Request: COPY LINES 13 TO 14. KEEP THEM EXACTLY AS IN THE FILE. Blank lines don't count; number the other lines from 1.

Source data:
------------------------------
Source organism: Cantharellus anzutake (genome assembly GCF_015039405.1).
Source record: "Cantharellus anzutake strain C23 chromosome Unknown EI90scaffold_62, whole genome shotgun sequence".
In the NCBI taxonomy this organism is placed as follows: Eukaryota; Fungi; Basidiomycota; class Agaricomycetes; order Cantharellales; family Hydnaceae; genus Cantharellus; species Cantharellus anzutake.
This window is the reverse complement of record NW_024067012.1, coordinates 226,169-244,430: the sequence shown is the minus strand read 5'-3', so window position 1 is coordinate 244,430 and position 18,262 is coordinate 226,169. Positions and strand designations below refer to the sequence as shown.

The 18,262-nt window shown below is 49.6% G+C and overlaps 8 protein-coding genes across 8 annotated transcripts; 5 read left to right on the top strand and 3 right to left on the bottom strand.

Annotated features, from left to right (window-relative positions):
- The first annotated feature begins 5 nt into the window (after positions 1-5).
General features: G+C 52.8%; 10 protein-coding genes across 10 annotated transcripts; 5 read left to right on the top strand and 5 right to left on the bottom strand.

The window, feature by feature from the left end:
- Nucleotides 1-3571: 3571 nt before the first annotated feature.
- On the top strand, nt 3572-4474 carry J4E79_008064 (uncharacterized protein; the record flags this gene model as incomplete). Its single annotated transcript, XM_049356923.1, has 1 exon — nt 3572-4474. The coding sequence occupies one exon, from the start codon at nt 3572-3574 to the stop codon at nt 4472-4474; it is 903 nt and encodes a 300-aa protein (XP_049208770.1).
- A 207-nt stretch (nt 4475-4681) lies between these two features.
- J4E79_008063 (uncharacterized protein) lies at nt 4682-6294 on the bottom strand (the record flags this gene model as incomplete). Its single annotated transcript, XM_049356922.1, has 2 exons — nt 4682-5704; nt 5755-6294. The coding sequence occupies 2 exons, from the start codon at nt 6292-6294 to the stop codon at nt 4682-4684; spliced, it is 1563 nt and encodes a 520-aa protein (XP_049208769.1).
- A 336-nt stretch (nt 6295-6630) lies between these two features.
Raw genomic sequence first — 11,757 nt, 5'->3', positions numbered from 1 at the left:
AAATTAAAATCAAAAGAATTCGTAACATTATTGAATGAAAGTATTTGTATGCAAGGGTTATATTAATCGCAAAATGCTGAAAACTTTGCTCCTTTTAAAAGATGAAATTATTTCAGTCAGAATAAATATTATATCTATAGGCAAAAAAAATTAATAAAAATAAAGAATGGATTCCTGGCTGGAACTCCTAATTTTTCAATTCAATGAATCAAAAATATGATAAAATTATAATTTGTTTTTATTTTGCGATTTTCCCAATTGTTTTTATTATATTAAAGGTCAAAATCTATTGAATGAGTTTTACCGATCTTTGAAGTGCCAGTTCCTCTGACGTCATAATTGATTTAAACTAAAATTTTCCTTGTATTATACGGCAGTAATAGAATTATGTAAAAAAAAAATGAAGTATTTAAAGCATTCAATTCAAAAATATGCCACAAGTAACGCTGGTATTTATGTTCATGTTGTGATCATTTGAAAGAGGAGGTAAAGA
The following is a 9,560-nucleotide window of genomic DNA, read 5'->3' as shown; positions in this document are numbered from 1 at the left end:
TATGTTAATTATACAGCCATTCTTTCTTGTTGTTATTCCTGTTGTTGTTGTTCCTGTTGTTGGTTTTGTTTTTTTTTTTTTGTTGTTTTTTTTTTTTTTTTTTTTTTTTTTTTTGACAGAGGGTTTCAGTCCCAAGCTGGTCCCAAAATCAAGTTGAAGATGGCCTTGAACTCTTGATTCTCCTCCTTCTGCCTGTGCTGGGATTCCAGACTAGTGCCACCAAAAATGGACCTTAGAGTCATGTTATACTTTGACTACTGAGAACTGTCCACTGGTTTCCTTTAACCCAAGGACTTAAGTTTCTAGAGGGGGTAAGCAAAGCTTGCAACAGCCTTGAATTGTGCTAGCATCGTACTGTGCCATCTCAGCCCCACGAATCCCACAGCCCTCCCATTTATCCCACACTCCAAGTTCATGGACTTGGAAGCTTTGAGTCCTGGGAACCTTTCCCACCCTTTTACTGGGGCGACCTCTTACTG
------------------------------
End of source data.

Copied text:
- J4E79_008063 (uncharacterized protein) lies at nt 4682-6294 on the bottom strand (the record flags this gene model as incomplete). Its single annotated transcript, XM_049356922.1, has 2 exons — nt 4682-5704; nt 5755-6294. The coding sequence occupies 2 exons, from the start codon at nt 6292-6294 to the stop codon at nt 4682-4684; spliced, it is 1563 nt and encodes a 520-aa protein (XP_049208769.1).
- A 336-nt stretch (nt 6295-6630) lies between these two features.